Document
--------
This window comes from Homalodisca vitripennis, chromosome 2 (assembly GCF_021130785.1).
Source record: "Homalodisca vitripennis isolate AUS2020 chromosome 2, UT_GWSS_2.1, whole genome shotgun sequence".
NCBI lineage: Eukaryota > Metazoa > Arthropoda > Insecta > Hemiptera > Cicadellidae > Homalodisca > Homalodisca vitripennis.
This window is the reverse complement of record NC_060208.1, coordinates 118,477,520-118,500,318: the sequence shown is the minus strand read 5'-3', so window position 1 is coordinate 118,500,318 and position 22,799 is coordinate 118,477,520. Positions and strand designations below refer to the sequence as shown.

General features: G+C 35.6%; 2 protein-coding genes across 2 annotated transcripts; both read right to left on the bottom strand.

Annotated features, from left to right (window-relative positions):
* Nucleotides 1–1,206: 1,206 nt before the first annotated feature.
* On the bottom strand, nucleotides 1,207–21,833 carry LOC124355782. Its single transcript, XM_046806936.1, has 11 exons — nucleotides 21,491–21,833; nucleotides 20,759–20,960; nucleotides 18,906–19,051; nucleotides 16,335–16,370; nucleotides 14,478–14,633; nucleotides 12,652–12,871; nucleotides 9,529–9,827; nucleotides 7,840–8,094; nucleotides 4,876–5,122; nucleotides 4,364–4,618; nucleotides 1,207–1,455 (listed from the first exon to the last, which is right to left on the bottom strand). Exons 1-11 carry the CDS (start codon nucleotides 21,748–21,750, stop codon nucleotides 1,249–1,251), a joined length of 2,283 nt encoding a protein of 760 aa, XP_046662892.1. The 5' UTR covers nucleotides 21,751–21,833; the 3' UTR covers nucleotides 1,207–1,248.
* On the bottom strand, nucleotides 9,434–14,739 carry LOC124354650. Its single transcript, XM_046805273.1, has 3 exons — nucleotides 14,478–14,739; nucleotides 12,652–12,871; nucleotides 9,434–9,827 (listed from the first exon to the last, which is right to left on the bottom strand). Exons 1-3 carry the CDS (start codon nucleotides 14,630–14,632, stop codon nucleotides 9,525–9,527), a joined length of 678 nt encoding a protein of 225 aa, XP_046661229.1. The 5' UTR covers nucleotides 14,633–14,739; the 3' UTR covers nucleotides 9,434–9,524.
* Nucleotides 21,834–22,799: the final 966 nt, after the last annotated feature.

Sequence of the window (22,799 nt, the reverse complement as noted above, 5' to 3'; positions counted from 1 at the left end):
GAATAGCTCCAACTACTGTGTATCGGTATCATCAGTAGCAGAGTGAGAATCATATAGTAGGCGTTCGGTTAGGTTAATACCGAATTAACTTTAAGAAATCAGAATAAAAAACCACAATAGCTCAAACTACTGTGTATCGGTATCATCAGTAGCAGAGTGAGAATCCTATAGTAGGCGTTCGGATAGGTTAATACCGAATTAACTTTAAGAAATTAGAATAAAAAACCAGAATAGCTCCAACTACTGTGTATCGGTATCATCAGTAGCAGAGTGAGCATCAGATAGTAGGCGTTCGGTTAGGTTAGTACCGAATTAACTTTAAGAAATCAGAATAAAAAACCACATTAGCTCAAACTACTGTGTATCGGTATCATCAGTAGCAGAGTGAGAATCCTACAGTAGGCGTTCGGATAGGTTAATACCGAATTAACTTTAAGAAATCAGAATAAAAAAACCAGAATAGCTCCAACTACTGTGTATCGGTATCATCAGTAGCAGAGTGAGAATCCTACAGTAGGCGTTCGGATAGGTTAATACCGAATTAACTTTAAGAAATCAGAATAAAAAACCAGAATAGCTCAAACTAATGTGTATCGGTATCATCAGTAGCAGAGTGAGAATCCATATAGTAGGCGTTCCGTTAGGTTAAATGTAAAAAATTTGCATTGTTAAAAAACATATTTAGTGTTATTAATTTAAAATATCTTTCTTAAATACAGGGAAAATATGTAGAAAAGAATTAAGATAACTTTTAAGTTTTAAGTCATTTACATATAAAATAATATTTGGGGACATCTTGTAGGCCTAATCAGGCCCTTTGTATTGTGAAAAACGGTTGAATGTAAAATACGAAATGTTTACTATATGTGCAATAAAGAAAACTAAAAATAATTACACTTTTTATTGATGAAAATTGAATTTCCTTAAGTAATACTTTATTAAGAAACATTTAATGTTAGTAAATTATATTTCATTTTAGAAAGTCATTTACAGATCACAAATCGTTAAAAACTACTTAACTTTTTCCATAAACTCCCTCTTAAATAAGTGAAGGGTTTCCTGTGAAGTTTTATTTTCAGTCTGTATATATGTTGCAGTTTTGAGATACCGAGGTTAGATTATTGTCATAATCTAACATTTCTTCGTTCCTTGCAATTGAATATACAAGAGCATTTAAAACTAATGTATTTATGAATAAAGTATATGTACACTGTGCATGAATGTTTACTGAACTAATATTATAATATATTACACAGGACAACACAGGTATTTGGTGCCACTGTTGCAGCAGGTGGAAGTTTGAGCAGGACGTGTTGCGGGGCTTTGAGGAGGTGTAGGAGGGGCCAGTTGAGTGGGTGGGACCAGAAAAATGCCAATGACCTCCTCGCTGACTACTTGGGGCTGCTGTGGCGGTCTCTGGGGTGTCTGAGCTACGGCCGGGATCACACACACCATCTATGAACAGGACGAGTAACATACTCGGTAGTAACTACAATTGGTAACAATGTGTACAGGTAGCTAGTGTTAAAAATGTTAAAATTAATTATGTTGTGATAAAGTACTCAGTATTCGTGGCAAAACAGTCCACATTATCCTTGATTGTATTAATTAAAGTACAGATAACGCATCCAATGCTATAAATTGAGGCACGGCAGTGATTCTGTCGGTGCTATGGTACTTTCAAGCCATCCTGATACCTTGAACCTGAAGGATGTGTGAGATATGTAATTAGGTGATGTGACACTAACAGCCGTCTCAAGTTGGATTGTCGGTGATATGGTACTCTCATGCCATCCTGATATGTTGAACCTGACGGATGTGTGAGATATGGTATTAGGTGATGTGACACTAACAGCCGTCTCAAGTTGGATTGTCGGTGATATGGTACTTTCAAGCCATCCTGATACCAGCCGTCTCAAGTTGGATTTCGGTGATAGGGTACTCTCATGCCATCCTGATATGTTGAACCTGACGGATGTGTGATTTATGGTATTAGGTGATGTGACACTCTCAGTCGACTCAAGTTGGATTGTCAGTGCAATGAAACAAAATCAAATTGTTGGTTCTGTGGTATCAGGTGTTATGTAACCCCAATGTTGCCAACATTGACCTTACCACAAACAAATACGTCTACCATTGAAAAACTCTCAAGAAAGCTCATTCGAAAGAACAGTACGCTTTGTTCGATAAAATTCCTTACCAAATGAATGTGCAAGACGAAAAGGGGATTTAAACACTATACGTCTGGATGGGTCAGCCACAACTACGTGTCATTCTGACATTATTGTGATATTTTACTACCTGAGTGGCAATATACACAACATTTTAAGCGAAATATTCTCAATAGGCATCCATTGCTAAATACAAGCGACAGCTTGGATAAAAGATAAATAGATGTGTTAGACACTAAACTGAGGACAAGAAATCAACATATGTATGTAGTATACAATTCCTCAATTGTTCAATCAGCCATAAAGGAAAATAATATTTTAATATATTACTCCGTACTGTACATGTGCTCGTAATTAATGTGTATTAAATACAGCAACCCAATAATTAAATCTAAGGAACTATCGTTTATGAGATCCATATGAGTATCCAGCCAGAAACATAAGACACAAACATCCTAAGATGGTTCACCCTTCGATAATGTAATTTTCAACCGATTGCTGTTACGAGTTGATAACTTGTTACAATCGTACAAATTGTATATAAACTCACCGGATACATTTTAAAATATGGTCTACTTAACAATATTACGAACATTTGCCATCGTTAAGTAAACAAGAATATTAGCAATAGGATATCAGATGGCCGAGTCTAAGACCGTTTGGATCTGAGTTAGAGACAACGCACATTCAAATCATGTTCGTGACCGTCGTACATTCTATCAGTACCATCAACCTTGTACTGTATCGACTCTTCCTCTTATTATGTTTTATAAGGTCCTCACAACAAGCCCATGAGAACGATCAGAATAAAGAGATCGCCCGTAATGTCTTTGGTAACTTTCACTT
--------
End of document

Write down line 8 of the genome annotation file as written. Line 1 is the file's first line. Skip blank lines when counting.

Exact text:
* On the bottom strand, nucleotides 1,207–21,833 carry LOC124355782. Its single transcript, XM_046806936.1, has 11 exons — nucleotides 21,491–21,833; nucleotides 20,759–20,960; nucleotides 18,906–19,051; nucleotides 16,335–16,370; nucleotides 14,478–14,633; nucleotides 12,652–12,871; nucleotides 9,529–9,827; nucleotides 7,840–8,094; nucleotides 4,876–5,122; nucleotides 4,364–4,618; nucleotides 1,207–1,455 (listed from the first exon to the last, which is right to left on the bottom strand). Exons 1-11 carry the CDS (start codon nucleotides 21,748–21,750, stop codon nucleotides 1,249–1,251), a joined length of 2,283 nt encoding a protein of 760 aa, XP_046662892.1. The 5' UTR covers nucleotides 21,751–21,833; the 3' UTR covers nucleotides 1,207–1,248.